Tuesday, May 12, 2015

Mobile Device End of Life

Mostly when people think of enterprise mobile projects what springs to mind is the process of designing, building, and testing, a fancy new mobile application. When this new application goes live suddenly life is easier, the company makes more money, customers and employees are happier. (For a more comprehensive view read the benefits of enterprise mobility). So where's the "but" you ask? I'm sure you have guessed that not all enterprise mobility projects follow this same pattern. Equally as important as a new application is ensuring that an existing mobile business process continues to operate effectively.

Many companies with a long history of mobile applications have invested next-generation improvements to leverage the benefits of technological advances. Typically aspects of the end to end mobile solution may reach end of life. For example support may become less effective, skills in niche technology become scarce, devices and operating systems change. Additionally user expectations increase along with consumer technology.

In the traditional enterprise mobile space many organisations opted for rugged or military specification devices (and plenty still do). One of the benefits of these devices is that they tend to be supported by their hardware manufacturer for many years. Eventually though this many years does run out. At that point there is usually a scramble to think about new devices and then the doors open to options, alternate vendors, and solutions.

What should you do if you are tasked with taking on an end of device life scenario? Before we get started let's set the scene a little more. Consider Company X has a mobile solution that includes integration to a business system, offline capabilities along with some peripheral integration such as printing and/or scanning, and is leveraging a rugged mobile device that will shortly become unavailable and out of support. This maybe somewhat more complex than users of web applications moving from iPhone 6 to iPhone 7. However in concept the steps are similar, just greatly accelerated in the simpler example.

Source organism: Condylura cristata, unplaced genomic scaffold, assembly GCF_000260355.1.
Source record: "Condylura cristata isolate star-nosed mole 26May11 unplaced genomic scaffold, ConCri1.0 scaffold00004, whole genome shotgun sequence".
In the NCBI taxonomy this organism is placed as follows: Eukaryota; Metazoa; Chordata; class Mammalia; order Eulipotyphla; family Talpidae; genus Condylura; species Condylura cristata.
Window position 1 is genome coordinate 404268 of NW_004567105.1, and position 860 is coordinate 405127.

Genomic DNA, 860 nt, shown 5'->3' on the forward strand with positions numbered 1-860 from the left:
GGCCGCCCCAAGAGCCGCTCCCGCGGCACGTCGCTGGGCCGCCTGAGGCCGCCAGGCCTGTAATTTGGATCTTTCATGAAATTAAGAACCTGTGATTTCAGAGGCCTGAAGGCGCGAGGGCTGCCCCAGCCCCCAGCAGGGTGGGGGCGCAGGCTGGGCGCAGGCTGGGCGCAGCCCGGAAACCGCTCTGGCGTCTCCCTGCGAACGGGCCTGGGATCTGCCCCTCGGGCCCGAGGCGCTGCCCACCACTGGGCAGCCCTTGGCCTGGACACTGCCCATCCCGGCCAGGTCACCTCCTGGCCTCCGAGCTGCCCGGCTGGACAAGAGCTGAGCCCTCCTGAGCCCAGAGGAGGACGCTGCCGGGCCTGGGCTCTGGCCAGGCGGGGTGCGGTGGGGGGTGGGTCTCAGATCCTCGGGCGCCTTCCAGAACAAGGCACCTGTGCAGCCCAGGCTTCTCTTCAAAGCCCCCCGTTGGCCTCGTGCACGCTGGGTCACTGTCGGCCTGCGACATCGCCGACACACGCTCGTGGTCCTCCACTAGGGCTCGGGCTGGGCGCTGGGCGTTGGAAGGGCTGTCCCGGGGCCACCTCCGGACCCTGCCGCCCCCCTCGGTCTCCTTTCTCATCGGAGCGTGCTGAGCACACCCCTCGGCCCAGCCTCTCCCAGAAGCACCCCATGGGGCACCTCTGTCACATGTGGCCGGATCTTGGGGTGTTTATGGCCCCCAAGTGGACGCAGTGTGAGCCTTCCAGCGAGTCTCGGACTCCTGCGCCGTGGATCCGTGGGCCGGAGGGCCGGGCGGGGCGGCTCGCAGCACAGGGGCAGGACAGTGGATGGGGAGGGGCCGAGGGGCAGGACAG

So now we have some context let's firstly consider the three "environments" of relevance. The legacy, the current, and the future. With all three it's good practice to do due diligence to ensure that you have cost effectively mitigated the risks.

For the existing legacy solution a great starting place is the solution documentation. Anything you can dig up on the existing business case, processes, technology stack, products, application, devices, support and integration will help prepare you for more detailed discussions. Consider for example that the standard operating environment or build of this kind of solution can be quite complex. Prepare a simple one or two page summary of your findings. Once you have the background it's a good time to talk with the stakeholders, users, and support staff to understand the requirements. Again ensure to take notes and prepare a summary.

Next the current environment phase is about understanding what is available in the market and how this will fit with the existing solution. It's time to begin the device evaluation process. For full details of this process check out the following article that covers how to select a device for enterprise mobility. A good process is to shortlist devices and then bring the hardware manufacturers and/or demo devices to the stakeholders to show the relative pros and cons. Don't forget that in our scenario it's not just the mobile device that is important but associated peripherals like printers and scanners.

Once a subset or limited number of devices have been established then it's time to do some testing. Determine the appropriate level of testing by evaluating the delta between your existing and target devices. For a full run down check out this article Testing Enterprise Mobility. A key consideration is to ensure that the software build can be completed. This can be greatly impacted by operating system and hardware changes and may require cycling back with the software providers. Once technically working it's worth field testing with end-users to ensure that any negative and positive aspects of the new device are understood. Ensure that all the testing results have been documented.

Finally consider the future. Change is rapid in the digital space. Is the solution sustainable? Are aspects of the technology now past a point of no return? Is replacing the device the best method to continue to get value from the solution. Perhaps it's more cost effective to replace certain parts of (or the entire) solution based on new software and hardware solutions.  To wrap up prepare a summary of findings along with a recommendation based on the facts.

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